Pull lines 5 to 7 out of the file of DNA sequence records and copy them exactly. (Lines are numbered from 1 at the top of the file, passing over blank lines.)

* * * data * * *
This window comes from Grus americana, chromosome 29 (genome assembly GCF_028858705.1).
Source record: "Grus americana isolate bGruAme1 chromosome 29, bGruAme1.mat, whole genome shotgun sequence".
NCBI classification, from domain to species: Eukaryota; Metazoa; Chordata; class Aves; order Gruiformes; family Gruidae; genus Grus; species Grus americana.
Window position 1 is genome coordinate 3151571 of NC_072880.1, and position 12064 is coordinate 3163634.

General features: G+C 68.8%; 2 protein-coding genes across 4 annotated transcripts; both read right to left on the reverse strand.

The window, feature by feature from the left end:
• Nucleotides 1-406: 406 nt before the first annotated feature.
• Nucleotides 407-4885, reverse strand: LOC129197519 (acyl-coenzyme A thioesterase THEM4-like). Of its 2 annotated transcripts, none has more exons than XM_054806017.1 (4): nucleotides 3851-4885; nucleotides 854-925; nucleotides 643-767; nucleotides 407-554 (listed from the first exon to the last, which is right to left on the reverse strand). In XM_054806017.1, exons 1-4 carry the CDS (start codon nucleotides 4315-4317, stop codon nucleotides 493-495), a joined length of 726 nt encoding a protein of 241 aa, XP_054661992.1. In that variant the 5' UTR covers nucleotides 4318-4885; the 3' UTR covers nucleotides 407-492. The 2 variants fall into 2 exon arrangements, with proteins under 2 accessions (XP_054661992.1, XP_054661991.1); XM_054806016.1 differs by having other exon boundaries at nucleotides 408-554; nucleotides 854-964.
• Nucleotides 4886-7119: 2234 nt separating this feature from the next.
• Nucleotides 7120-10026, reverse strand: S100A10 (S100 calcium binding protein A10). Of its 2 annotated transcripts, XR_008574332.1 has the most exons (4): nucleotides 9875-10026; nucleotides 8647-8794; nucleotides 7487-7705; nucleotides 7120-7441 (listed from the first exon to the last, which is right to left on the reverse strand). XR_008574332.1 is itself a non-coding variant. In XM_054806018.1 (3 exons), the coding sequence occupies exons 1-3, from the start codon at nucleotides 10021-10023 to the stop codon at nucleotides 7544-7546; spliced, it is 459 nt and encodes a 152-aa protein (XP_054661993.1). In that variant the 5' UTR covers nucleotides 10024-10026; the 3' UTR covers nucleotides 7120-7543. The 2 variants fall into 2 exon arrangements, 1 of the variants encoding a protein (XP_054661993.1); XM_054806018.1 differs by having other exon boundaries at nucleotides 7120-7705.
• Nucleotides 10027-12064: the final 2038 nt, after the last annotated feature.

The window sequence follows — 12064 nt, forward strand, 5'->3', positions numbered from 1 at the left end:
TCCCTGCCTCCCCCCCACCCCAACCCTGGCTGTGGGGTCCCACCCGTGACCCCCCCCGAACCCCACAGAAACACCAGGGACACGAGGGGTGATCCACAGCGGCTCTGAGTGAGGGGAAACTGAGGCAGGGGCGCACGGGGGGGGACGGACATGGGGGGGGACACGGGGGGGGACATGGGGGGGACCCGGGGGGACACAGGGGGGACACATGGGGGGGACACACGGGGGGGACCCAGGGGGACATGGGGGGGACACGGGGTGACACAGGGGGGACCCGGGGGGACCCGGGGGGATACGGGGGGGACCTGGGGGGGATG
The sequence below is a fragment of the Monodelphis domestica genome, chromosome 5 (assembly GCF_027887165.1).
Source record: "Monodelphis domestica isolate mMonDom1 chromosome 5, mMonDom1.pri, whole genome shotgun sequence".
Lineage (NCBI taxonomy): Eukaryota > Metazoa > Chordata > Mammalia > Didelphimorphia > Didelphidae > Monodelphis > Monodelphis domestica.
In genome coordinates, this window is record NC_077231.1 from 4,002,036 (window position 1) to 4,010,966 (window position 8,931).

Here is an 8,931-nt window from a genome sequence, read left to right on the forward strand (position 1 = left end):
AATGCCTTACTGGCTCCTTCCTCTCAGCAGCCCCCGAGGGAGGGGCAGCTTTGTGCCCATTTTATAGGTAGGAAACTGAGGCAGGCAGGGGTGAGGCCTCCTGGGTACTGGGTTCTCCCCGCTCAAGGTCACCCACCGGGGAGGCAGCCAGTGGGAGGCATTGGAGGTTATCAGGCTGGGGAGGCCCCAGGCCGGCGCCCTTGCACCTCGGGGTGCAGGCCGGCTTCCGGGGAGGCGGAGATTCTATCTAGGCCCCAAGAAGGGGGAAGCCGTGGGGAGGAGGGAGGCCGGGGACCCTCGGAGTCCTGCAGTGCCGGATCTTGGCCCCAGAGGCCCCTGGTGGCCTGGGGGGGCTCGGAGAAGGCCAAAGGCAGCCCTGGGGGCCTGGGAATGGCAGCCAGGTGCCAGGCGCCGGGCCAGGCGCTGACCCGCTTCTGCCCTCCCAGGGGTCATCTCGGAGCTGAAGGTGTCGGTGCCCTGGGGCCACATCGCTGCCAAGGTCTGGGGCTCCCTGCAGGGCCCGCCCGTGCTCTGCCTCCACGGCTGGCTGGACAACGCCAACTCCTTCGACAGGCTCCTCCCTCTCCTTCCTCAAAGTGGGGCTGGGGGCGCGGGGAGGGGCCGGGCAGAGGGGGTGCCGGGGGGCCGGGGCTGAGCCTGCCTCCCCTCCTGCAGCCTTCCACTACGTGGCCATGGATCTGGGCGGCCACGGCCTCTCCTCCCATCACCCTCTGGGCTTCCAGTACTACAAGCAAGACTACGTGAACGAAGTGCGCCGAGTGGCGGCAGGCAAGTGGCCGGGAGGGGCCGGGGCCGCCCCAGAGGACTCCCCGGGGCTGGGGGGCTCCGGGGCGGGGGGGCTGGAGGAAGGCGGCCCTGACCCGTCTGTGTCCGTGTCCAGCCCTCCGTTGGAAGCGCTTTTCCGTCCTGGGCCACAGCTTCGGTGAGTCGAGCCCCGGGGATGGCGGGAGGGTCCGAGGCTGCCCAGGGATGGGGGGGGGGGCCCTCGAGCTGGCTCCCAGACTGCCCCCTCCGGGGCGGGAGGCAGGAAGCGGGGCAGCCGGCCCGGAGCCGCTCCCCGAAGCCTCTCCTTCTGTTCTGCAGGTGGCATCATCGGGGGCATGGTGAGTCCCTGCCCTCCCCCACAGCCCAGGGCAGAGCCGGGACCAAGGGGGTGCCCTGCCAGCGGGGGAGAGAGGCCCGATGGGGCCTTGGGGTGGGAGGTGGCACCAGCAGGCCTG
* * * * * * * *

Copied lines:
General features: G+C 68.8%; 2 protein-coding genes across 4 annotated transcripts; both read right to left on the reverse strand.

The window, feature by feature from the left end:
• Nucleotides 1-406: 406 nt before the first annotated feature.